Early emergence of Processionary Caterpillars in Spain: Government issues warnings

Early emergence of Processionary Caterpillars in Spain: Government issues warnings.

Early emergence of Processionary Caterpillars in Spain: Government issues warnings. Image: DeRebus / Shutterstock.com.

The emergence of processionary caterpillars in early spring has prompted warnings from the Spanish government due to the early presence of these pests.

The government say they believe their early exposure could be linked to climate change.

These caterpillars, characterised by their orange, green, or brown colour and covered in tiny poisonous hairs, typically move in long chains, hence their name.

While they were first discovered in oak trees in the UK, they are more commonly found in pine trees in Spain.

Europe has experienced a rise in the population of these caterpillars, leading to infestations in countries like Germany, the Netherlands, and Belgium.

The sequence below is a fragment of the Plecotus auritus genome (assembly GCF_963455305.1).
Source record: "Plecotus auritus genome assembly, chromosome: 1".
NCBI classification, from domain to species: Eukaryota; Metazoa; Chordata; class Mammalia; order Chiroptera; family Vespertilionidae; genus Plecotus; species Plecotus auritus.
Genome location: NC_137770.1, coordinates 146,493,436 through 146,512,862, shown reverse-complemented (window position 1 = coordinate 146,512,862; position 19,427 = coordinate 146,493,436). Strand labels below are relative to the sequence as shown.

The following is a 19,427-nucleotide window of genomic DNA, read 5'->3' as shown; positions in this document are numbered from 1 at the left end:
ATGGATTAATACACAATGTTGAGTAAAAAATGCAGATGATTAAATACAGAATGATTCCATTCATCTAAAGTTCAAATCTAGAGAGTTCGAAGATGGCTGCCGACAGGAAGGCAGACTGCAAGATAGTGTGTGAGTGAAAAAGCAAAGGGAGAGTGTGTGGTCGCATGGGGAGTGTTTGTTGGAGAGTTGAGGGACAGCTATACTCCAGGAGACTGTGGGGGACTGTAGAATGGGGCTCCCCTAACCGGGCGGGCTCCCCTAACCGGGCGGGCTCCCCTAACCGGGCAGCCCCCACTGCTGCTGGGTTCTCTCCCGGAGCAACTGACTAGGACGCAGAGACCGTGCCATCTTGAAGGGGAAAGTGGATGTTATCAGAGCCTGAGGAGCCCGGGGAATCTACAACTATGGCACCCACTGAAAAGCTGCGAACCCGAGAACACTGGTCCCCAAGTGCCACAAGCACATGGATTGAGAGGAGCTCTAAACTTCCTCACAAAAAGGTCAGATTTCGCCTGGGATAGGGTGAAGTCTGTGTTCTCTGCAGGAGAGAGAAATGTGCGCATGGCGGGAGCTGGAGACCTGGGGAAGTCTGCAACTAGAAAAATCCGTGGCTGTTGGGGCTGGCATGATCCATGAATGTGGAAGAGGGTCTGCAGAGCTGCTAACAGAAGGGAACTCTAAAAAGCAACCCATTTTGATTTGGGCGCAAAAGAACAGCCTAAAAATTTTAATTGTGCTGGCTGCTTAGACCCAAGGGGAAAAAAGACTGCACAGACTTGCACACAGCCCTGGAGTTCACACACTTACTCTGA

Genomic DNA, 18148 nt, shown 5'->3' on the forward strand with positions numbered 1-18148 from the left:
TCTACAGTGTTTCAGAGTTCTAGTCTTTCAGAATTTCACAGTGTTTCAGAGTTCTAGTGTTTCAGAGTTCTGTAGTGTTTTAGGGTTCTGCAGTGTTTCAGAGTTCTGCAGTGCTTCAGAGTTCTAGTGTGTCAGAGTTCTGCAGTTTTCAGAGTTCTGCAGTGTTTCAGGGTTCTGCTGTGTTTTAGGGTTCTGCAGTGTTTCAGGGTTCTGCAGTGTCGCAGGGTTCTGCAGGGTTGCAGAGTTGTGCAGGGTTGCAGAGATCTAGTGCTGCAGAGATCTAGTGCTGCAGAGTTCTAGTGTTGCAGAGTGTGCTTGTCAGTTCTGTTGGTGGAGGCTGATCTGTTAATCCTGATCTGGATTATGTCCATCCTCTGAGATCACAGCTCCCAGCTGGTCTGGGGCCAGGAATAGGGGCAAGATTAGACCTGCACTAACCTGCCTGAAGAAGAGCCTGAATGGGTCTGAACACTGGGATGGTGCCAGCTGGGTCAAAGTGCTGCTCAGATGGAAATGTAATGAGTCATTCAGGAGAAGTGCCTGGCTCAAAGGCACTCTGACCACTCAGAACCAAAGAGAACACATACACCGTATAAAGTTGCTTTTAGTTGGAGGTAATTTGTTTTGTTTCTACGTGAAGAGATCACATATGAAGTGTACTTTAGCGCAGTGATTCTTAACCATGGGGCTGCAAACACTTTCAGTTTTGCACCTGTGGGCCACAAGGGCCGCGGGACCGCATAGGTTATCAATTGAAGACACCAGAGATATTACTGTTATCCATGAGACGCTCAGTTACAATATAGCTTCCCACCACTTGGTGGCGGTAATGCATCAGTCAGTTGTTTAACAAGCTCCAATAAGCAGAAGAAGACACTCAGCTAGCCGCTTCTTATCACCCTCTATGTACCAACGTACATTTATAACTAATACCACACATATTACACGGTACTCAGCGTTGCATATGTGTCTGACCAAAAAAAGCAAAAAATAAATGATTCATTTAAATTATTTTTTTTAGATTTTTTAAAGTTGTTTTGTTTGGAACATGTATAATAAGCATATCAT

Despite efforts by local councils to control them, even urban areas with pine trees remain at risk.

Of particular concern is the danger these caterpillars pose to humans and animals. Their toxic hairs can cause skin irritation or rash upon contact, similar to a nettle sting.

However, severe cases can lead to allergic reactions or respiratory issues, especially for individuals with asthma.

Pets, especially dogs, are vulnerable to the toxic effects of these caterpillars. There have been reports of pets being fatally affected by the caterpillars’ toxic hairs.

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Written by

Anna Ellis

Originally from Derbyshire, Anna has lived in the middle of nowhere on the Costa Blanca for 19 years. She is passionate about her animal family including four dogs and four horses, musicals and cooking.

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